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Be Your Own Tab Manager

Be Your Own Tab Manager

“I’ve read for years about why people keep so many tabs open on their browsers—digital distraction, FOMO, boredom—and I’ve tried to pare down my own overpopulated browsers, but nothing sticks. Why can’t I become a closer?” 

—Open Tab

Dear Open,

Before reading your question, I was actually not aware that there is a corpus of commentary about browser tab clutter. I have not perused the literature myself, though I imagine it’s like any content niche—a blend of prescriptive common sense and insular self-reference.

Beneath the broad digital highways of news, shopping, and social media, there exist endless grottoes of discourse, accessible via search queries, where cloisters of experts have already discussed any question or problem that has ever occurred to you to the point of Talmudic exhaustion. Sorry for the convoluted metaphor—it’s very difficult to visualize our experiences online.

In fact, a decade and a half ago, Kevin Kelly, a cofounder of this magazine, asked hundreds of people to draw a picture of the internet. It was an attempt to crowdsource the “unconscious layout” of the virtual world we spend so much of our lives navigating, to concretize the ephemeral flow of data in spatial terms. Most of the drawings were crude and idiosyncratic, and revealed, if anything, the impossibility of arriving at any shared vision of a realm that is basically empyrean. “The internet is intangible, like spirits and angels,” Kelly wrote. “The web is an immense ghost land of disembodied places. Who knows if you are even there, there.”

I could ask you, Open, by way of turning to your question, where precisely you are reading this column—which is to say, where these words exist in relation to the other content you have encountered or will encounter over the course of your day. If you are reading this in print, the answer is simple: The words exist in a magazine, an object that has precise and measurable spatial relationships to other physical things that are visible when you look up from the page. If you are reading this online, the question becomes more difficult to answer, though I imagine you have a sense—implicit and largely subliminal—that the article is located somewhere specific, one point on a map made up of all the other sites you have recently visited or hope to visit later. Most likely, that map resembles the tabs you have open on your browser.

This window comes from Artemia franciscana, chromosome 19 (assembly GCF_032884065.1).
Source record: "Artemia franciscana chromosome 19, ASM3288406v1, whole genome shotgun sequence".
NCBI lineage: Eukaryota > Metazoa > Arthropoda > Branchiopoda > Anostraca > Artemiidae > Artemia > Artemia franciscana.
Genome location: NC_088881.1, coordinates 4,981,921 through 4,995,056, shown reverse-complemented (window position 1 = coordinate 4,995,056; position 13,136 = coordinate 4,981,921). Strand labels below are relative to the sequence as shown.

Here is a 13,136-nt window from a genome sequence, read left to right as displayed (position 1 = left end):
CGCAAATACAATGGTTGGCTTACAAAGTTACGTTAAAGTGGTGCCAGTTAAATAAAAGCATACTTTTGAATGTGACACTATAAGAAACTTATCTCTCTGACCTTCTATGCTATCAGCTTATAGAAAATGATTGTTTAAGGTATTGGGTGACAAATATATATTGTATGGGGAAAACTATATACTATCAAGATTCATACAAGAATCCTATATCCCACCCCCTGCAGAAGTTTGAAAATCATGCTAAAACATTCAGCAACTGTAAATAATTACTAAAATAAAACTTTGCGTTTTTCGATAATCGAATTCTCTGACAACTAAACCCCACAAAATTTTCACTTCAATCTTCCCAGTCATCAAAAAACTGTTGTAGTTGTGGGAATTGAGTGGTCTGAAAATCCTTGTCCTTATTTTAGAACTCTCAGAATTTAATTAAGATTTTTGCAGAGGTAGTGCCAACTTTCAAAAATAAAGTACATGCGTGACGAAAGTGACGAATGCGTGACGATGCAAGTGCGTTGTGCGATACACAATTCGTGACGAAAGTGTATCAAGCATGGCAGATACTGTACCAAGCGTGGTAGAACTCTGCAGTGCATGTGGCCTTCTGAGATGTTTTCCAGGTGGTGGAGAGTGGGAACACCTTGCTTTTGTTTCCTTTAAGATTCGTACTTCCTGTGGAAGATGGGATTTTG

Like most graphical widgets, tabs are metaphors whose referent has been largely forgotten. They grew out of the more expansive “desktop” trope that has dominated personal computing (which imagines incorporeal data organized into “files” and “folders”) and are modeled after the card tabs inserted into drawers of paper files. They are, in other words, “markers,” a term borrowed from cartography: objects used to indicate a position, place, or route.

Just as maps are fictional interfaces designed to spatially orient the traveler, tabs are imaginary objects that allow users to navigate the contourless chaos of the dataplasm. It’s worth noting that the earliest known maps, like those painted in the caves of Lascaux, were not of the earth but of the heavens—the original spiritual realm—and were, essentially, attempts to visualize individual data points (stars) constellated into familiar objects (bulls, antelopes, warriors). Incidentally, some of the oldest sky maps in the Library of Congress look remarkably like visual representations of the internet.

Although I haven’t read the articles about tab overuse (and don’t plan to), I assume they point out its irrationality—having too many open slows down your browser—and recommend organizational strategies, like tab managers, that allow you to more easily access information. But to my mind, tab accumulation has, like most compulsive habits, a subliminal purpose that eludes our crude attempts to rationalize it out of existence. Your open tabs are essentially your personalized map of the internet, a method of visualizing where you have been and where you hope to go next. Taken together, they form a perimeter that annexes a galaxy of idiosyncratic content within the seemingly infinite cosmos of information.